The recent article in Fortune - “The war over Lipitor” paints a clear picture of the murky details of the Pharma industry. To sum it all up, pfizer’s Lipitor (Atorvastatin) has come to an end to its 10-year patent period. So, Ranbaxy filed an ANDA for the generic version (ahead of the other generic drug manufactures) and also won the legal battle against pfizer to gain the 6-month exclusivity to sell its generic Lipitor this November. Meanwhile, FDA accused Ranbaxy for ‘fraud’ after noticing a number of violations in their ANDA applications and their manufacturing plants and laid a ban on importing any of their 30-odd products to the US. So, Ranbaxy is currently trying to fight the battle against the FDA or more likely cut a deal (with fines) before November to take advantage of the 6-month or $700 million dollar exclusivity.
Some of the other details mentioned in the article is what makes this a more nefarious affair. Details regarding the dog-fight among generics manuafacturers -
“Getting first-to-file status has become so important that generic-drug executives have actually been known to sleep overnight in their cars in the FDA parking lot to make sure they’re the first to file the paperwork.”
Before we can get into the scandal, the question comes to mind is why would the owners sell a $1.9 billion company with generic Atorvastatin in the pipeline whose proposed sales is to be around $600 million in the first 6 months, if they didn’t know about the violations and poor standards? They sneakily sold the majority share (63%) in the company for a cool $4.6 billion to Daiichi-sankyo well before the FDA acquisitions!
The list of the violations listed by the FDA are just mind-boggling and to think that a whistle-blower was required for the FDA to notice these fraudulent schemes doesn’t paint a good picture on the FDA’s part either.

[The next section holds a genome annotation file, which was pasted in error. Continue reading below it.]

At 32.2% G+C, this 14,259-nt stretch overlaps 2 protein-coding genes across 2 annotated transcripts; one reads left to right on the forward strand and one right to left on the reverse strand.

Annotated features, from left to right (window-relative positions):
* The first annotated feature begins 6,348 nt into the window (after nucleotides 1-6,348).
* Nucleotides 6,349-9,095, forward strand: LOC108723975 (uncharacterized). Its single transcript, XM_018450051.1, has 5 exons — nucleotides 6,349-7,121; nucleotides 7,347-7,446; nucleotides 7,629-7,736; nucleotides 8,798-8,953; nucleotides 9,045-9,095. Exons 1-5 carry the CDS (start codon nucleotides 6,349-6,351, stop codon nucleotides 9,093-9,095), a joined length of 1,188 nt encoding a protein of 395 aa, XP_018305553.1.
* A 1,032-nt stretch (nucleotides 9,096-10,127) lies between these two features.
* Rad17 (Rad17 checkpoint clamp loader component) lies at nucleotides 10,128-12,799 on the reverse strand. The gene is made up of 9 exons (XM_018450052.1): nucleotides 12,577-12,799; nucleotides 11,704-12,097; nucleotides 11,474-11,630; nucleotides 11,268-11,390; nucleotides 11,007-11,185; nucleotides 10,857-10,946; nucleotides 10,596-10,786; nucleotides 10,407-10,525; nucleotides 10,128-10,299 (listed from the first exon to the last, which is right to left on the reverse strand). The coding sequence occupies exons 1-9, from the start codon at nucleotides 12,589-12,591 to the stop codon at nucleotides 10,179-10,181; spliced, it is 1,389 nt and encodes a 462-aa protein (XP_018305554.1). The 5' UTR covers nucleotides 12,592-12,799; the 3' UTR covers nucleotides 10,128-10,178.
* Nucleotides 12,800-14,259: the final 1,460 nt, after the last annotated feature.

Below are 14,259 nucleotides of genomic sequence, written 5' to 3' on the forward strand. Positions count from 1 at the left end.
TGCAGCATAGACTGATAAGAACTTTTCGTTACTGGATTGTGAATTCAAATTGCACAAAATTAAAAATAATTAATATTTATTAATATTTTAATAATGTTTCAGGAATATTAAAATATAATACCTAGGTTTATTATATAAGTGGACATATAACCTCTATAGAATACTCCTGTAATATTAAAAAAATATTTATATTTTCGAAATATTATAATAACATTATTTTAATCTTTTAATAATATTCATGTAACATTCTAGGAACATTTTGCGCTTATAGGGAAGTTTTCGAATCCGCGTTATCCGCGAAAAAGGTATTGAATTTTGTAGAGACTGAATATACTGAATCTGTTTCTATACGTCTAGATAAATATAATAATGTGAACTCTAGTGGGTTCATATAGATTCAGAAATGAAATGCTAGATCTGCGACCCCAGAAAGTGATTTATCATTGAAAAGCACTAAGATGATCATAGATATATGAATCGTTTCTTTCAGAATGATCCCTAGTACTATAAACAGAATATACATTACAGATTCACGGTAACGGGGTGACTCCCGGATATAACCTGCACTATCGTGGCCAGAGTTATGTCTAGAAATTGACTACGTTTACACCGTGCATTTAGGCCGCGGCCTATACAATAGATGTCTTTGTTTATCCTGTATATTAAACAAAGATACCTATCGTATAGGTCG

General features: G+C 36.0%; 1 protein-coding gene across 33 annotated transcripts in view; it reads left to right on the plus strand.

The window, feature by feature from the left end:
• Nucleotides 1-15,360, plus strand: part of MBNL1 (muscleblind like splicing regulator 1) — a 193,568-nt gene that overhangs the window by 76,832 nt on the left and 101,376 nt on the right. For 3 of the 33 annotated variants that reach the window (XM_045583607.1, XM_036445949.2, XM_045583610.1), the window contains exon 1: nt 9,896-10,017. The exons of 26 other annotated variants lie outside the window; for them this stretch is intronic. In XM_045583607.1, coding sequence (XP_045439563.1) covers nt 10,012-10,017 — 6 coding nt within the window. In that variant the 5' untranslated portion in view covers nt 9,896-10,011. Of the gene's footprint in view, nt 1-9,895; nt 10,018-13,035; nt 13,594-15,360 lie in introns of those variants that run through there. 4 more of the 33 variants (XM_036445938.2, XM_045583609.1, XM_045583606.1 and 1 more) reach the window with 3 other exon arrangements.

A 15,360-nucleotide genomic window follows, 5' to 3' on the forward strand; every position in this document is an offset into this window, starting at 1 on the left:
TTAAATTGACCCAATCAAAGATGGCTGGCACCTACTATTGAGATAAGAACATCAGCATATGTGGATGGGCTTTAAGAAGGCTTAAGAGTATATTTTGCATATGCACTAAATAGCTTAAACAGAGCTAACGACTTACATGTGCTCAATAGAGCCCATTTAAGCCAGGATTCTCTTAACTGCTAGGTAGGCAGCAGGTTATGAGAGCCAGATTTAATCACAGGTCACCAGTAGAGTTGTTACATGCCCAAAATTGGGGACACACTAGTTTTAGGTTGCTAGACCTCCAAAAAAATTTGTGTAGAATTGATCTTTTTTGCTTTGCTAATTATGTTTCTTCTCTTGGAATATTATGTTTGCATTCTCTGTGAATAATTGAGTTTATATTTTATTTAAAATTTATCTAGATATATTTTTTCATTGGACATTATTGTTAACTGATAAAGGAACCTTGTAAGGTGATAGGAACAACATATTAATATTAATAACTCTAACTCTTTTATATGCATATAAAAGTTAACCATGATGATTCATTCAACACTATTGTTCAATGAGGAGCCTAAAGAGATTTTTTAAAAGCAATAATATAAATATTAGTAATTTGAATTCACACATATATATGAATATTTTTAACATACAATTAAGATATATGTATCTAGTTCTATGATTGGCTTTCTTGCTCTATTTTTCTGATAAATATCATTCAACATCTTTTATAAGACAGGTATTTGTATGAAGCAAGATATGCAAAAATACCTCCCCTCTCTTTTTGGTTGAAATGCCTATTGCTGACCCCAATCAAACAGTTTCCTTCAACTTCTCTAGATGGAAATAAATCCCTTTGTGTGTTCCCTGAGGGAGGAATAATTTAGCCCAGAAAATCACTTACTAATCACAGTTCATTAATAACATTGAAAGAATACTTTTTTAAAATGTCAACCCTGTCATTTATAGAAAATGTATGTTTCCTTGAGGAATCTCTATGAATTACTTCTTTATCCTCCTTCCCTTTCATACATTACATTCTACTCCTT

“…according to government filings (though none of the resulting allegations related to Lipitor) - Crucial tests to evaluate how quickly drugs degrade, meant to be conducted over a months-long period, were actually performed over just a few days, with the records falsified to conceal that. On certain days quality assurance supervisors who purported to be on-site were absent, and their signatures were falsified. In yet another lapse — this one potentially life-threatening — Ranbaxy risked cross-contamination of penicillin with other drug products by manufacturing them in close proximity.”
The FDA are supposedly “negotiating” these matters and not yet made a decision whether or not to let Ranbaxy manufacture and market the biggest generic drug in history of pharmaceuticals. To add fuel to this matter, Mylan Pharmaceuticals apparently filed a suit against the FDA alleging that “the FDA’s foot-dragging has hampered its efforts to plan its own generic-Lipitor launch”. Of course the FDA won this mindless lawsuit stating -
“it is under no obligation to disclose confidential deliberations or to help Mylan with its business planning.”
So then final question arises, Does this quashing of the Mylan suit indicate the FDA’s plan to allow Ranbaxy to market Atorvastatin? If yes, what would the negotiations result in? a monetary fine? corrections in their manufacturing facilities? or cancellation of Ranbaxy’s previously approved (and questionable) generic drugs? In Ranbaxy’s point of view, it all depends on the amount of fines that they face against the profits they could gain from the Atorvastatin sales.
In the end, the patients will be left with the hard choice of an over-priced Lipitor or a slightly (60-70% the price of Lipitor) cheaper generic but with no guarantee of safety for the next 6 months from November.